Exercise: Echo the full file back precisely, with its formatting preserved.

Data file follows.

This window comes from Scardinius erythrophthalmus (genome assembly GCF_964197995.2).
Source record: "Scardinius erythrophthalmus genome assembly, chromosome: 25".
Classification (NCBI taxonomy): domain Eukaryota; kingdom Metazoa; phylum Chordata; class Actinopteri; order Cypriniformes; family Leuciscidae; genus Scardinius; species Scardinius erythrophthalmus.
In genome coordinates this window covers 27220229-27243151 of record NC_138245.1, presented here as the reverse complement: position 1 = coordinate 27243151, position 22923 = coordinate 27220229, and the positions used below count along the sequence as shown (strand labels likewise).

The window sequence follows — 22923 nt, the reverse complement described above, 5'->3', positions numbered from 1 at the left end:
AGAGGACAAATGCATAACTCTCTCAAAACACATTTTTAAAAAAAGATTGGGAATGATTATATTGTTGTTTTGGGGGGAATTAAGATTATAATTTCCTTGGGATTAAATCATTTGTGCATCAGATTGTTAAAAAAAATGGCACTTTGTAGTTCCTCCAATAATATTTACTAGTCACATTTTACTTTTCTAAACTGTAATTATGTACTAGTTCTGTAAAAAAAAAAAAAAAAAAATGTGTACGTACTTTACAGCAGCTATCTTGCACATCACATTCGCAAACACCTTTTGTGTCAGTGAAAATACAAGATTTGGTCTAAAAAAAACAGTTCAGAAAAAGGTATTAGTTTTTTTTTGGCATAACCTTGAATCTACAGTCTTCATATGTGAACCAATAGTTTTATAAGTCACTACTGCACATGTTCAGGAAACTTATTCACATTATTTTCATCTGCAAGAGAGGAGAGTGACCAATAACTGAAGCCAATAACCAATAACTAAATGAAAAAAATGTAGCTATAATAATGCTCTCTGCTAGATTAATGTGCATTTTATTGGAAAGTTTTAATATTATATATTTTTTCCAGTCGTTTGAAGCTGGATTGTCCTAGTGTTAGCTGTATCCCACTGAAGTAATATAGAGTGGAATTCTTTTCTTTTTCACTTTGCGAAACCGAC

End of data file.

This window comes from Scardinius erythrophthalmus (genome assembly GCF_964197995.2).
Source record: "Scardinius erythrophthalmus genome assembly, chromosome: 25".
Classification (NCBI taxonomy): domain Eukaryota; kingdom Metazoa; phylum Chordata; class Actinopteri; order Cypriniformes; family Leuciscidae; genus Scardinius; species Scardinius erythrophthalmus.
In genome coordinates this window covers 27220229-27243151 of record NC_138245.1, presented here as the reverse complement: position 1 = coordinate 27243151, position 22923 = coordinate 27220229, and the positions used below count along the sequence as shown (strand labels likewise).

The window sequence follows — 22923 nt, the reverse complement described above, 5'->3', positions numbered from 1 at the left end:
AGAGGACAAATGCATAACTCTCTCAAAACACATTTTTAAAAAAAGATTGGGAATGATTATATTGTTGTTTTGGGGGGAATTAAGATTATAATTTCCTTGGGATTAAATCATTTGTGCATCAGATTGTTAAAAAAAATGGCACTTTGTAGTTCCTCCAATAATATTTACTAGTCACATTTTACTTTTCTAAACTGTAATTATGTACTAGTTCTGTAAAAAAAAAAAAAAAAAAATGTGTACGTACTTTACAGCAGCTATCTTGCACATCACATTCGCAAACACCTTTTGTGTCAGTGAAAATACAAGATTTGGTCTAAAAAAAACAGTTCAGAAAAAGGTATTAGTTTTTTTTTGGCATAACCTTGAATCTACAGTCTTCATATGTGAACCAATAGTTTTATAAGTCACTACTGCACATGTTCAGGAAACTTATTCACATTATTTTCATCTGCAAGAGAGGAGAGTGACCAATAACTGAAGCCAATAACCAATAACTAAATGAAAAAAATGTAGCTATAATAATGCTCTCTGCTAGATTAATGTGCATTTTATTGGAAAGTTTTAATATTATATATTTTTTCCAGTCGTTTGAAGCTGGATTGTCCTAGTGTTAGCTGTATCCCACTGAAGTAATATAGAGTGGAATTCTTTTCTTTTTCACTTTGCGAAACCGAC